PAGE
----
Living with
Osteoporosis

What is osteoporosis?

Osteoporosis is a condition where bones become weakened, fragile and more likely to break. The word itself, literally means ‘porous bones,’ and decreased bone density is the key feature of the disease.

 

Osteoporosis can affect anyone but is significantly more common in post-menopausal women. A healthy, well-balanced diet and weight-bearing exercise can help prevent bone loss. You can also take medication to strengthen already weak bones; however, this requires early diagnosis which is often difficult.

How do you know you have osteoporosis?

A person with osteoporosis may experience no symptoms or warning signs until they break a bone. Typically fractures due to bone changes associated with osteoporosis occur in the spine, wrists, hip, pelvis, upper arms or hands.
However, you can also experience the following due to weakened bones caused by osteoporosis:

  • Back pain caused by fracture or collapse of the vertebrae (bones of the spine).
  • Loss of height gradually over time and a stooped posture caused by curvature of the spine from fractures of the vertebrae.
  • A bone that breaks suddenly or unexpectedly. As stated, you may not know you have osteoporosis until it is too late, and you have fractured a bone. In this way, osteoporosis is known as the “silent crippler”.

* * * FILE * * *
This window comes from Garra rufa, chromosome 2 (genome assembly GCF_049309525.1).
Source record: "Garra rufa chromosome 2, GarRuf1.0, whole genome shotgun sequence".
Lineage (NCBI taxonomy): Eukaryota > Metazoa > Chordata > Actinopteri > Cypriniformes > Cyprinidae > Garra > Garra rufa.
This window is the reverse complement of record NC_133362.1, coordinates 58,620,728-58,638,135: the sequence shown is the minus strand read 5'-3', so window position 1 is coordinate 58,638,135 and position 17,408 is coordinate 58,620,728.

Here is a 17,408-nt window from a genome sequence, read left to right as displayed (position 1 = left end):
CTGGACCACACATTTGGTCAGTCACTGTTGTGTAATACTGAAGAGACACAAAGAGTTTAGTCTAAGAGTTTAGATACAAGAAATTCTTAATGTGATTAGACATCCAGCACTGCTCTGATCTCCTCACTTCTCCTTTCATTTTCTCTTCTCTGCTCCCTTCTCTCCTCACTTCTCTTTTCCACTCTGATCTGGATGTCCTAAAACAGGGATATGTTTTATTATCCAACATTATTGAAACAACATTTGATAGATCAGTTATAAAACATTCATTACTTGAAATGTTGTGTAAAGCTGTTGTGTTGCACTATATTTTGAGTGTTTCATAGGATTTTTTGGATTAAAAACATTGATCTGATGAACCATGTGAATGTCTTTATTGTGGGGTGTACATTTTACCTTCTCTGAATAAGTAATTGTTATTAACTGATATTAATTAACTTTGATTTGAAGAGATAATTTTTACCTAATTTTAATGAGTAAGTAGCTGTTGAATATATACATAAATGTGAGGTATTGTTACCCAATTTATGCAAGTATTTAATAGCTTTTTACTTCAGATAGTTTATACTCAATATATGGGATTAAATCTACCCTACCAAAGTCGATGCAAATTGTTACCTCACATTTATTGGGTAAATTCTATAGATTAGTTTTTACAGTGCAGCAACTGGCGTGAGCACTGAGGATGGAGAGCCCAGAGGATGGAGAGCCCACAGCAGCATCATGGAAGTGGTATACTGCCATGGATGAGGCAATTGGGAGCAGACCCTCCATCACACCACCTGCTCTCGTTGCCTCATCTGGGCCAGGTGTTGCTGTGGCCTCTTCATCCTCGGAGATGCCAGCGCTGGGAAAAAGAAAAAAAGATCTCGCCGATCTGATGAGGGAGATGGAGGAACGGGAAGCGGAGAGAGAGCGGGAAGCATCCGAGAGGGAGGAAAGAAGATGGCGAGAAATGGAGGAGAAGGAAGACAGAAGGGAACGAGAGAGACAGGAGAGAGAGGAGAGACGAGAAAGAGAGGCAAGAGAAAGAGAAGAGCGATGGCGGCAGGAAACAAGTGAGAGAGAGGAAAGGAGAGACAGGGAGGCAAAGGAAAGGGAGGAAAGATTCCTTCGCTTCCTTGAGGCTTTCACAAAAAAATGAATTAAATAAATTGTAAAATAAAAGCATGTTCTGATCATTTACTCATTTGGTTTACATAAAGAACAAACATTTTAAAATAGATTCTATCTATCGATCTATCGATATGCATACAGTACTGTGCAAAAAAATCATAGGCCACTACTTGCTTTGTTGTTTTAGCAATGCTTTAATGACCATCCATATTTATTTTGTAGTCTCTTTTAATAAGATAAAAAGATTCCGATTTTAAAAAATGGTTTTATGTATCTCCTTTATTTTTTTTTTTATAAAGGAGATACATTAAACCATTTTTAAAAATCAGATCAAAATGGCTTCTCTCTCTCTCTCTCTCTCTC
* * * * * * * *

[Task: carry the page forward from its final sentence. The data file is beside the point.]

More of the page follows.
What is osteopenia?

Osteopenia is the stage before osteoporosis, when you have a lower than normal bone density for your age, but low enough not to be classified as having osteoporosis.
Being diagnosed with osteopenia means you are at higher risk of developing osteoporosis and need to take serious steps to avoid further bone loss.

What causes osteoporosis?

Osteoporosis is more common in women. According to the National Osteoporosis Foundation of South Africa (NOFSA), the risk of a woman experiencing a fracture related to bone changes associated with osteoporosis in her lifetime is 30-40 %. However, while most people think that men do not get osteoporosis, new evidence suggests that, in fact, one in five men are affected by the condition – much higher than originally thought.

 

Bone, as a living tissue, is constantly in a state of renewal, with old bone being broken down and replaced by new bone. Osteoporosis occurs when the breakdown of bone exceeds the rate of replacement.
Another common misconception about osteoporosis is that it is an “old woman’s disease;” while studies show that after your early 20s, bone replacement slows, with most people reaching their peak in bone mass by the age of 30 or 35 years. Bone loss can even start in women as young as 25 years old and sometimes in even younger people, or rarely in children.

 

How likely you are to develop osteoporosis depends partly on how much bone mass you attained while growing during childhood and adolescence.
Other factors that can increase the likelihood that you will develop osteoporosis can include:

  • Sex: Women are much more likely to develop osteoporosis than men are – this is particularly so for women post-menopause.
  • Age: The risk of osteoporosis increases with age as bone mass is lost, especially after 65 years of age.